If you’ve not yet heard about it, but read any of the business or financial news, you probably will.
(I’ll leave you to search articles from your preferred source of reliable news)
Edit: this is a good overview from the BBC
Here’s a quick (incomplete) potted history:
A US-based, listed retailer of physical games (including, in particular the physical media distribution of video games, like CD/DVD/cartridges) called GameStop was losing money and about to close a large number of stores. [No shock there]
Investors bought in and suggested it moved online to compete with Amazon. [Heard it before]
Large funds take a dim view of this strategy and ‘short sell’ the stock, betting that any recent increase will be reversed. [Once again]
An army of small retail investors object, coordinated via a Reddit board, to what they see as an attack on a brand they know / like / identify with, and see an opportunity to give the hedge funds a ‘financial black eye’ - by boosting the value of the stock so large investors lose money - quickly. [Now there’s a surprise]
It sounds more like the plot of a Hollywood movie trying to get us interested in financial stories, in the style of ‘The Big Short’, than the content of our financial pages.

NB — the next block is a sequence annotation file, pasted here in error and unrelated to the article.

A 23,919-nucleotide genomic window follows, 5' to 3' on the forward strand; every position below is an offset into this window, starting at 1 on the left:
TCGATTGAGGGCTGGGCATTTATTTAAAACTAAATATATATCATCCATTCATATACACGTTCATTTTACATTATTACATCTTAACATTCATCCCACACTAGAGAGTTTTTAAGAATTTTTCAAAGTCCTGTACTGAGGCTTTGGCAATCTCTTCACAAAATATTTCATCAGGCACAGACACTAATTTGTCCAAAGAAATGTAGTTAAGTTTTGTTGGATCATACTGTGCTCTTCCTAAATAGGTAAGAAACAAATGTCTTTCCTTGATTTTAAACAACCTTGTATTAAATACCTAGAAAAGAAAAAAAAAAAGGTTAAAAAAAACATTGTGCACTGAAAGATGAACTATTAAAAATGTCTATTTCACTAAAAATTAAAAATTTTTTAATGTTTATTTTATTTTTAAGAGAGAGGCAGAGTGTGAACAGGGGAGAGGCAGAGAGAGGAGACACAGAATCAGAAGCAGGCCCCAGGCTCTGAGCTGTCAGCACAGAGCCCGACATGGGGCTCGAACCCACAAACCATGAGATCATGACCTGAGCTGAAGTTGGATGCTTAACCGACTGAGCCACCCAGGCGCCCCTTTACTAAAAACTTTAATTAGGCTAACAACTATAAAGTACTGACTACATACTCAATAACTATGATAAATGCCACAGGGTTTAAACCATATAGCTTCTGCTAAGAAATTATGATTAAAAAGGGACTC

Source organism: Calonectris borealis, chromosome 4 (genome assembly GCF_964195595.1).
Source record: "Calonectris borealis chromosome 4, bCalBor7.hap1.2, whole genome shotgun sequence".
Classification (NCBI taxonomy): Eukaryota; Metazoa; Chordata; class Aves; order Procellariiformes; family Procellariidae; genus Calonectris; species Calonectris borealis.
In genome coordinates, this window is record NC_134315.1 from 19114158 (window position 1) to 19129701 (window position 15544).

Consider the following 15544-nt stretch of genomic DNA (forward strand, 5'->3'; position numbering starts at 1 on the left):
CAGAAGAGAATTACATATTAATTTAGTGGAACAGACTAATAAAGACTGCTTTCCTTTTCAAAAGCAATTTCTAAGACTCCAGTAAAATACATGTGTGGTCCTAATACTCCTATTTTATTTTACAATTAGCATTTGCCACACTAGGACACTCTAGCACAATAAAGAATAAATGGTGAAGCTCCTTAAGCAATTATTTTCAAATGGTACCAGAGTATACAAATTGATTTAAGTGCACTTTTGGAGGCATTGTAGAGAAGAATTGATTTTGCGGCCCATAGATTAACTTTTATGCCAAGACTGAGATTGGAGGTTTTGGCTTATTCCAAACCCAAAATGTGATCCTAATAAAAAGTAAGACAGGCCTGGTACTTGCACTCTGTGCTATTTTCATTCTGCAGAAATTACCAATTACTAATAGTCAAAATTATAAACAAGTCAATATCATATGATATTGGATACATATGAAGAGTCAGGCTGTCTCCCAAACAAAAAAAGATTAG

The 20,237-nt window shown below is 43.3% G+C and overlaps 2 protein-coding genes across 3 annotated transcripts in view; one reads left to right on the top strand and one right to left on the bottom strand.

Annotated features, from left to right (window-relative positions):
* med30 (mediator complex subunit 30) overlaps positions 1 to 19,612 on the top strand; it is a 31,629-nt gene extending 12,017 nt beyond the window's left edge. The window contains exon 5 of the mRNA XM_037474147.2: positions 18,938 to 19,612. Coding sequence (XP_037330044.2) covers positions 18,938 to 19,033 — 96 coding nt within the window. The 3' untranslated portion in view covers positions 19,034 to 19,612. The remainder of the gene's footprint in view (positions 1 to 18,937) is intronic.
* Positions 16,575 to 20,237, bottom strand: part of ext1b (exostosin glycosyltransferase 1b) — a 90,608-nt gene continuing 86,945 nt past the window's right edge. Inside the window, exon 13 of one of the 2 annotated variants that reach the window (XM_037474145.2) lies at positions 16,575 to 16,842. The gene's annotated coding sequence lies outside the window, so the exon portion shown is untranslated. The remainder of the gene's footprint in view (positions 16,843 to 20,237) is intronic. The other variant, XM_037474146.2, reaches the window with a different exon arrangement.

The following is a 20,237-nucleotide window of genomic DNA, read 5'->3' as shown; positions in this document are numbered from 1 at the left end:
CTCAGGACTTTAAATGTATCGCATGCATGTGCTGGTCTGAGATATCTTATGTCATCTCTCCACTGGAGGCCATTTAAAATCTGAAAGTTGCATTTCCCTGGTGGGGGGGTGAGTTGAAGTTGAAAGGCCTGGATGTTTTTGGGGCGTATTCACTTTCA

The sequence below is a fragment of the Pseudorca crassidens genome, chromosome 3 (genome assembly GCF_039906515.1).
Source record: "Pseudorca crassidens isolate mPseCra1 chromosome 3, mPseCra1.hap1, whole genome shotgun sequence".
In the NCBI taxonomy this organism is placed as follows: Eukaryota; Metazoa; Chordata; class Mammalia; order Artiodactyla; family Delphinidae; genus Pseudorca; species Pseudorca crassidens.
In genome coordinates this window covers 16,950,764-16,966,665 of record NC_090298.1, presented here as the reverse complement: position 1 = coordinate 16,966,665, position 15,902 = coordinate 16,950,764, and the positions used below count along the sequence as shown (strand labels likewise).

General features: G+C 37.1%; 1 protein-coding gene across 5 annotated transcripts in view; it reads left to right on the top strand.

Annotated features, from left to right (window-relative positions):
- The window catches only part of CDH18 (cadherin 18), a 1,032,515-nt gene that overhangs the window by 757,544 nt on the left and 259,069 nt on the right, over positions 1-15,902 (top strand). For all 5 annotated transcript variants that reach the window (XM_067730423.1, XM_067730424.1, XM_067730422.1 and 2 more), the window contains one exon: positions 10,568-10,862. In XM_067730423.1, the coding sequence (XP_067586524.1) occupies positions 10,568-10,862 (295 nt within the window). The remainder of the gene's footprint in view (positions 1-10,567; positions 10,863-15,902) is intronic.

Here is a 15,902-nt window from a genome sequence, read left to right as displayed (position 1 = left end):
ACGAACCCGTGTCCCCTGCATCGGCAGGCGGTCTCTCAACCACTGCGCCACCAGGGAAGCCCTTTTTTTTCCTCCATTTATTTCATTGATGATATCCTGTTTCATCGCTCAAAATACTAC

However, GameStop stock values continue to rise, costing large funds and brokers a lot of money, and bringing these small investors a substantial gain (on paper) - for now.
From the outside it is interesting to observe, watching a market being ‘manipulated’ in real time.
However, it gives a dim view of the volatility and reliability of the market, and how it works, for inexperienced investors. It also is potentially risking the money of a lot of small investors who may not be fully aware of the background to the rise, and who may not be able to afford for the stock to return to previous / normal valuation levels.
On the other hand, it might represent the power of smaller investors to support those companies and brands they truly love now that they can influence this more directly via investment (trading) platforms.
In the long run, does anyone win?
What do you think?
(note, this is personal commentary on a current news story, and not advice concerning any particular stock or how and where you might invest your money. This is not a place to seek, give or solicit investment advice. If you are unsure whether investing is right for you, then you should seek the advice of a qualified investment advisor. With any investment your capital is at risk)